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Xue Chang, former Party chief of Wukan, and Chen Shunyi, former head of the village committee, were also ordered to hand over illegal gains of 189,200 yuan ($30,031) and 86,000 yuan respectively, said Zeng Qingrong, deputy head of the supervision department of Guangdong province.
Wukan grabbed international headlines last year when the small village's residents staged three waves of large-scale rallies in four months to protest against village officials' alleged illegal land grabs, corruption and violations of financing and election rules.
In December, after a senior provincial official held direct talks with villagers, order was restored. Re-elections were held earlier this year while the investigation into the villagers' complaints continued.
Zeng said after three months of investigation, authorities found that Wukan's former officials were involved in illegal transfers of land use rights, embezzling collective properties, accepting bribes and rigging village elections.
Six other former village officials were also punished.
Twelve township and municipal officials who collaborated with the Wukan officials in discipline violations were punished as well, including two who were transferred to judicial authorities for suspected law infringements.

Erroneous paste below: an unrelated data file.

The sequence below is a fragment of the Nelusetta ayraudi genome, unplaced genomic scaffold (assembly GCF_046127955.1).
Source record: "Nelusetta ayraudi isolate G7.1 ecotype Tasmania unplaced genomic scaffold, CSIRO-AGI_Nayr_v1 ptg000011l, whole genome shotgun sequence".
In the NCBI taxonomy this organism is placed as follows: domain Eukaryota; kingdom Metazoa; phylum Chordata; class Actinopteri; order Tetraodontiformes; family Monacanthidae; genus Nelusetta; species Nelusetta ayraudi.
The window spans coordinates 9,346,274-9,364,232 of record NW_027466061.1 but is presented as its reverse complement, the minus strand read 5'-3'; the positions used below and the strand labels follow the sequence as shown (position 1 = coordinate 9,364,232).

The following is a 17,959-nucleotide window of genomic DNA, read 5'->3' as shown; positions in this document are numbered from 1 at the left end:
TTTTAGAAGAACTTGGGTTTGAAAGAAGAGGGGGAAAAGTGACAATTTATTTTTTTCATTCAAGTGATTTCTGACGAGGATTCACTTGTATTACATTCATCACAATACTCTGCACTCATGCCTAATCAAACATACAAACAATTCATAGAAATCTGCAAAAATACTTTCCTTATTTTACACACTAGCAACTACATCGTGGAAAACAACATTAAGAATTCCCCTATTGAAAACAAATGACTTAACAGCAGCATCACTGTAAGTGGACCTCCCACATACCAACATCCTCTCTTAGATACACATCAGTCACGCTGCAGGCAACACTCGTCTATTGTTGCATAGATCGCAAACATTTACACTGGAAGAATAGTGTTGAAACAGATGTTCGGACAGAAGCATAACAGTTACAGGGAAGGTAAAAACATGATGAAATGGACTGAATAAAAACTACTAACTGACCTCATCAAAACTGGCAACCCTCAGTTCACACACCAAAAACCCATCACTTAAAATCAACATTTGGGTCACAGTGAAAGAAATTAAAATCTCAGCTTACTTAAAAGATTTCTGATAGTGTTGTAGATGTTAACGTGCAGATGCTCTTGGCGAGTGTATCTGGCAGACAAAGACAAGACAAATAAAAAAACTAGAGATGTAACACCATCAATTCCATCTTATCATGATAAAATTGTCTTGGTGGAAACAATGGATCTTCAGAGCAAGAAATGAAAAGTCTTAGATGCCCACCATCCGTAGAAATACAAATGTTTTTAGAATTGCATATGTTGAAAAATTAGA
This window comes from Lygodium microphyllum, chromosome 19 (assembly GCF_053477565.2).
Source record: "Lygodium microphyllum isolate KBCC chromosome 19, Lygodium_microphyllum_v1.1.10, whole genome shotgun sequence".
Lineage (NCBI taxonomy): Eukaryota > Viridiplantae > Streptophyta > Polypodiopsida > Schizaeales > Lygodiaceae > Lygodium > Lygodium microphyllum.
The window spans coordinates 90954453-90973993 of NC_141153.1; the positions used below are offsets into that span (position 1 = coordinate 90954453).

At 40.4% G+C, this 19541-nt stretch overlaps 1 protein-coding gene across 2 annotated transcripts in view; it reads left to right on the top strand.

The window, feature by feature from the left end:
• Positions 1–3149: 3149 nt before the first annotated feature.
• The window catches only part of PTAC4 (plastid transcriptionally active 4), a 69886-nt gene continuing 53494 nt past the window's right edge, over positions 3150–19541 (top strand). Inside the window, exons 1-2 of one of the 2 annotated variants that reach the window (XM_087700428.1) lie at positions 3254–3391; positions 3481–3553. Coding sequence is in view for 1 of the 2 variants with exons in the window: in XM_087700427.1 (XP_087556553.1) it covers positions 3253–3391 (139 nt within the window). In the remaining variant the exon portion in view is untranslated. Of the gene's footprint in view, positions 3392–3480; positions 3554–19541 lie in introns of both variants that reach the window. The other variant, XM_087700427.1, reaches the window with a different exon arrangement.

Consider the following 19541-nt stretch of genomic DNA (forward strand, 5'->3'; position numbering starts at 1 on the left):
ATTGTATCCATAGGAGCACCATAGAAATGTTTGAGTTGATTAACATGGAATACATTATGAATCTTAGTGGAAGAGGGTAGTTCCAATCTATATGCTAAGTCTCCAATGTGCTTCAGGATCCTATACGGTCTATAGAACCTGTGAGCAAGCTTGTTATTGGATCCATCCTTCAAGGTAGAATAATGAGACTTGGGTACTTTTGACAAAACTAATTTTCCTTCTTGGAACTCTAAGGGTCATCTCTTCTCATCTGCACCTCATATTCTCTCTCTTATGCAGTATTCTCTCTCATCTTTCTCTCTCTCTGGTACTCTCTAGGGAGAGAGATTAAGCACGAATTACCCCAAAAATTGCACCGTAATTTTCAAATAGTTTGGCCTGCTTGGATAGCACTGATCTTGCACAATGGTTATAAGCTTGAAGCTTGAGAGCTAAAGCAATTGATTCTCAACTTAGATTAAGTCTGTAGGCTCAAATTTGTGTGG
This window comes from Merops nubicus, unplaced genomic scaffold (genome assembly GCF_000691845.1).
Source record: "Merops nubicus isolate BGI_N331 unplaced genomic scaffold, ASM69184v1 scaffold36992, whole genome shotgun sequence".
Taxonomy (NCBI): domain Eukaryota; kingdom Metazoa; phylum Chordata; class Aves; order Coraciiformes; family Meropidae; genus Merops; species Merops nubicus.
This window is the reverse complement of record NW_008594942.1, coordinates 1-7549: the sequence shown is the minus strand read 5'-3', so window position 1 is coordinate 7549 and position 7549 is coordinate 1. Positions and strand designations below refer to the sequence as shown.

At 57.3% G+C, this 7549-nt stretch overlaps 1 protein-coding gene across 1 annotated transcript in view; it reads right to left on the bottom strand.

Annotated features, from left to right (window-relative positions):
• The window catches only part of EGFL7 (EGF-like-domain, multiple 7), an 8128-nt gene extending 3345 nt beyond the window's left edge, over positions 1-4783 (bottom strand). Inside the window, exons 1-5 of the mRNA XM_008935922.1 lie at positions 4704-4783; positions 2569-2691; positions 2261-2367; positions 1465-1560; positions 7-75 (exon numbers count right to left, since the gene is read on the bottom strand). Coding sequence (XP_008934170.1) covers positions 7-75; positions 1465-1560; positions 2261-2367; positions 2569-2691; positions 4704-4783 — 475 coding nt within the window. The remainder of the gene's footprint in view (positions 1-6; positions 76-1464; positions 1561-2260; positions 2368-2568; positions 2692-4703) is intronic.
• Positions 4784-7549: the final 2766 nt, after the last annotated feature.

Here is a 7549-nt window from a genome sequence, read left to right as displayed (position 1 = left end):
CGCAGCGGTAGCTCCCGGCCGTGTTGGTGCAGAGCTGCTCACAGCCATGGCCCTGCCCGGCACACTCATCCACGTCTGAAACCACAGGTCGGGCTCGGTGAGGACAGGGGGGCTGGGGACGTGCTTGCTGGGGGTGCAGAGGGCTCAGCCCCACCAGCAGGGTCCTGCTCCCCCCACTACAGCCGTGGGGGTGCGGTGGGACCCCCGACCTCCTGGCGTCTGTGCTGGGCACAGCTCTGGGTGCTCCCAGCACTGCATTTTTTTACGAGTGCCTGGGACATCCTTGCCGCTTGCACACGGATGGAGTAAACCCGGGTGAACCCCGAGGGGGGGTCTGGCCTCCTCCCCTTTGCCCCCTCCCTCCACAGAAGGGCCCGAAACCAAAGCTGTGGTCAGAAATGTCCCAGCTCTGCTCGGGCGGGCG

More than 1.06 million yuan of illegal gains had been confiscated from the officials involved.
Investigators said as the probe continues, Xue and Chen, the former Wukan top officials, may also be handed over to the judicial authorities.
Monday's announcement was welcomed by Wukan villagers, who also urged the authorities to swiftly settle the disputed land use rights concerning the land allegedly impropriated by businessmen through under-the-table deals with former village officials.
"We want the authorities to thoroughly probe the corruption problems as well as the land grabs," said Zhuang Honglie, a 60-year-old Wukan villager.
"We hope the land issues can be dealt with in time," said another villager, Zhang Jianxing. "If the probe drags on too long, the village's development will be affected."
Yang Junbo, deputy head of the provincial land and resources bureau, had earlier said the villagers' demands were largely reasonable and some businesses were suspected of impropriating Wukan's land.
Yang leads an investigation team that focuses on land issues. Four such teams were set up last December to handle the claims of Wukan villagers.
Lin Zulian, the newly elected village committee head, said some of the land issues are being tackled and he believes a satisfactory solution will come soon.
Lin said Wukan's development is in full swing. Public projects including water supply, road repairs, and construction of school facilities that involve tens of millions of yuan are on the table for the government.
But the new village head also stressed the need for security. "We are determined to install surveillance cameras around the village because it is important to maintain stability and the safety of the people," he said.